However, the chances of your betta fish suffering from tuberculosis are pretty slim. Moreover, there are ways to lower the chances of tuberculosis in your betta fish. Here are some ways you can prevent betta tuberculosis.

Quality Conditioned Water

You always recommend that you use only properly conditioned water in your betta tank. Water quality corresponds directly to the health of your betta. Thus, the use of adequately betta-conditioned water is recommended.

The water should be free of unwanted elements like ammonia, chlorine, chloramine, and nitrates. The water temperature (76-82 degrees F) and pH level (6-8) must be within the required limit. Regular water changes are also advisable (25% water change every week).

Proper Nutrional Diet

Lack of immunity is one of the significant causes of betta tuberculosis. To counter that, you should ensure that the betta fish is getting all the required nutrients. Betta fish generally follows a carnivorous diet rich in proteins. An ideal betta diet consists of betta flakes, betta pellets, daphnia, brine shrimps, and bloodworms.

Qurantine Tank

The betta fish should be quarantined right after being purchased for at least two weeks. As the symptoms of tuberculosis appear in bettas quite late, it is generally safe to isolate the betta fish at first. This is standard practice and should be done for the safety of your tank environment.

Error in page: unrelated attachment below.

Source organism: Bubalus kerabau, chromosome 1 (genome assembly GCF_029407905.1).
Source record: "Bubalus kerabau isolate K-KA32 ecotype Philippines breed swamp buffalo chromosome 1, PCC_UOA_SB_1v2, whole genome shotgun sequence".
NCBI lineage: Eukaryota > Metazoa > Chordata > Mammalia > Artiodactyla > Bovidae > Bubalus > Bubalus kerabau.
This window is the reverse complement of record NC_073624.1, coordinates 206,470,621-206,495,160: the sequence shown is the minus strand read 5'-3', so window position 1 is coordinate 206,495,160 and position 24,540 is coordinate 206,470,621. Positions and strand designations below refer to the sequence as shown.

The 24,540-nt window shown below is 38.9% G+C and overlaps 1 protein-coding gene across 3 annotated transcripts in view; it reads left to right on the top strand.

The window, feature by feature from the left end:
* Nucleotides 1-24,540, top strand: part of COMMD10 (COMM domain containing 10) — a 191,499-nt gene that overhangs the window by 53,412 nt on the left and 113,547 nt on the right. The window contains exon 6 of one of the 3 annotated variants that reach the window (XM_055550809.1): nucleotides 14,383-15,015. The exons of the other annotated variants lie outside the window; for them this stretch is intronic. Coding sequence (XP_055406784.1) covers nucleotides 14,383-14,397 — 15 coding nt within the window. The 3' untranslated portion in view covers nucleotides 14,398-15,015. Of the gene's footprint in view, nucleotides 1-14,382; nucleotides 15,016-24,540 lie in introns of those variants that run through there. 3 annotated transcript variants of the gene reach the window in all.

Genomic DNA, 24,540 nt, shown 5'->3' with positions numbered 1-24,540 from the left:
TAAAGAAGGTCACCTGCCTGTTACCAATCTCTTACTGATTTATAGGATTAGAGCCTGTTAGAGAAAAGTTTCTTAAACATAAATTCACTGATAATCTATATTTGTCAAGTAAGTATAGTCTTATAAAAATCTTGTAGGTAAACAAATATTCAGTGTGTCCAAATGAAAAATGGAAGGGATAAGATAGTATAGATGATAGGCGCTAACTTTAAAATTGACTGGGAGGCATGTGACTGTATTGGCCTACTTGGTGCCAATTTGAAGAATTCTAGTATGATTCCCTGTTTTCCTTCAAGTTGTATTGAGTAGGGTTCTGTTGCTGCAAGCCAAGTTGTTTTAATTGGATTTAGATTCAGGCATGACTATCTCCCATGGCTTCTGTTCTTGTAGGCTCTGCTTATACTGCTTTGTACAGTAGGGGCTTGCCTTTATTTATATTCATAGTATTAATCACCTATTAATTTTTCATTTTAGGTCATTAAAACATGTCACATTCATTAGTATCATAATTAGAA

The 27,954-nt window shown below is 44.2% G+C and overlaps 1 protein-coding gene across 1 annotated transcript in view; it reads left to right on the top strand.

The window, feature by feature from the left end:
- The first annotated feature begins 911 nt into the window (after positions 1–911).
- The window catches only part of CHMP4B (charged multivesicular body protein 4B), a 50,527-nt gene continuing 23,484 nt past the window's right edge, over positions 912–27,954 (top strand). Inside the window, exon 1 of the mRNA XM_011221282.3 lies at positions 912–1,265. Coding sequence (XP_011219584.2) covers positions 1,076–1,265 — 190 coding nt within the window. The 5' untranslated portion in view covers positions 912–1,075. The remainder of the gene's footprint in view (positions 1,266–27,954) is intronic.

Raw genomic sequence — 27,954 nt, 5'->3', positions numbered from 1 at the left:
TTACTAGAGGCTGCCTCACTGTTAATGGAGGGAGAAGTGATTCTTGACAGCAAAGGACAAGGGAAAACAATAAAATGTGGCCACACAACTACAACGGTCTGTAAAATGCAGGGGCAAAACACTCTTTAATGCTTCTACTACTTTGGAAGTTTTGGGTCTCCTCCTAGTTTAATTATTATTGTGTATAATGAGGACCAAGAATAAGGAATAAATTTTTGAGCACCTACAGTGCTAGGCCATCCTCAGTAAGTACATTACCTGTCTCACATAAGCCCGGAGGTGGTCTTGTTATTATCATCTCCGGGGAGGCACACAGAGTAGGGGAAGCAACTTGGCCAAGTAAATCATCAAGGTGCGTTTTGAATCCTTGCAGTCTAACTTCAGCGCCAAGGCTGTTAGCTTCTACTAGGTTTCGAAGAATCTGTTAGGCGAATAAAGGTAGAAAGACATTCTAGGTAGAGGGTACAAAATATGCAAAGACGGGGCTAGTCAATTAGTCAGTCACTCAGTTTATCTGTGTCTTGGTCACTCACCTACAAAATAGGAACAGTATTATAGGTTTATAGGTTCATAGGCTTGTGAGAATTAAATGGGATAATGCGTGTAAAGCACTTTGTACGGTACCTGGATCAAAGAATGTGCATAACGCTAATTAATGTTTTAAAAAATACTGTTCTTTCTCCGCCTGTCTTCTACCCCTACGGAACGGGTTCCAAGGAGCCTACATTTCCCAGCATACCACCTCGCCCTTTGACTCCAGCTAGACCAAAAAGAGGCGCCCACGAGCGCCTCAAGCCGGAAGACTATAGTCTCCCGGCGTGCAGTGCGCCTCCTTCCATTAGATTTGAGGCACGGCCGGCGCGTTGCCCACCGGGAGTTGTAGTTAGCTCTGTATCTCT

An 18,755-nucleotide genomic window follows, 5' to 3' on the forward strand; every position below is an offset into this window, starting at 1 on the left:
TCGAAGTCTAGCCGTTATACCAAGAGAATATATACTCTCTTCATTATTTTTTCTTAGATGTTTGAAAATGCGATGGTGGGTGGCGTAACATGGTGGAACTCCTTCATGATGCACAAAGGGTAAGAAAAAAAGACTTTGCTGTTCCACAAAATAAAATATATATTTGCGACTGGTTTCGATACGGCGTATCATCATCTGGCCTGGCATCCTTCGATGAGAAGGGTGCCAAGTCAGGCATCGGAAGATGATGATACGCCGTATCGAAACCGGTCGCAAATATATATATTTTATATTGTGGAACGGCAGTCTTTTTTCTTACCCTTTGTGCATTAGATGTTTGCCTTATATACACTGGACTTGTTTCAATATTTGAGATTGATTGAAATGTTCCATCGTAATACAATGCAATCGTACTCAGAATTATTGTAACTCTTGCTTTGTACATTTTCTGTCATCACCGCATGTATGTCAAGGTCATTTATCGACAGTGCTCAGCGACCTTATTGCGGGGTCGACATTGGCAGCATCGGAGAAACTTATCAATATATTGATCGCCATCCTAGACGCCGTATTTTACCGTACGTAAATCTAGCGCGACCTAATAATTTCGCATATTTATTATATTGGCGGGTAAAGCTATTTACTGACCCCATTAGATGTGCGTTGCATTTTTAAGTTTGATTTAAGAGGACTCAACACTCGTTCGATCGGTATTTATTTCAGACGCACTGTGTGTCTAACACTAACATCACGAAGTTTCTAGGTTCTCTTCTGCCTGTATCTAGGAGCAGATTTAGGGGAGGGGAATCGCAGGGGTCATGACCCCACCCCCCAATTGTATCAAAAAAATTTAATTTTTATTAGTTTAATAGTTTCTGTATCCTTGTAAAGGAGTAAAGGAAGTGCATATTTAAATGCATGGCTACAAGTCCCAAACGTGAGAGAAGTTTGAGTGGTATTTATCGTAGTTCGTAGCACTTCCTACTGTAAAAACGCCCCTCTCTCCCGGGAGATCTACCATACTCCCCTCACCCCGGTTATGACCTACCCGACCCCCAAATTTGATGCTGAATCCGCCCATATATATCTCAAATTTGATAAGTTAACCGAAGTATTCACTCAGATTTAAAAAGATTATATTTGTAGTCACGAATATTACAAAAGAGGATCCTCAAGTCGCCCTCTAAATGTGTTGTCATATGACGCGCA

FAQs on Betta Tuberculosis

Can humans catch betta tuberculosis?

YES. Humans can catch tuberculosis from bettas, but it is generally not that serious. It would help if you always used gloves while making contact with a betta to prevent catching the disease.

How do you treat betta fish with TB?

There are currently no definite modes of treatment for betta fish affected by tuberculosis.

How many years can a betta live?

A captive betta fish, under ideal conditions, can live up to 2 to 5 years, perhaps even more, if proper care is provided to them.

Final Thoughts

Thus, tuberculosis is not exactly a fan of bettas, and betta tuberculosis generally proves to be fatal. There are no known modes of treatment for it, and it is challenging to identify the symptoms early. However, the silver lining is that the bacteria that causes betta tuberculosis rarely affects the betta.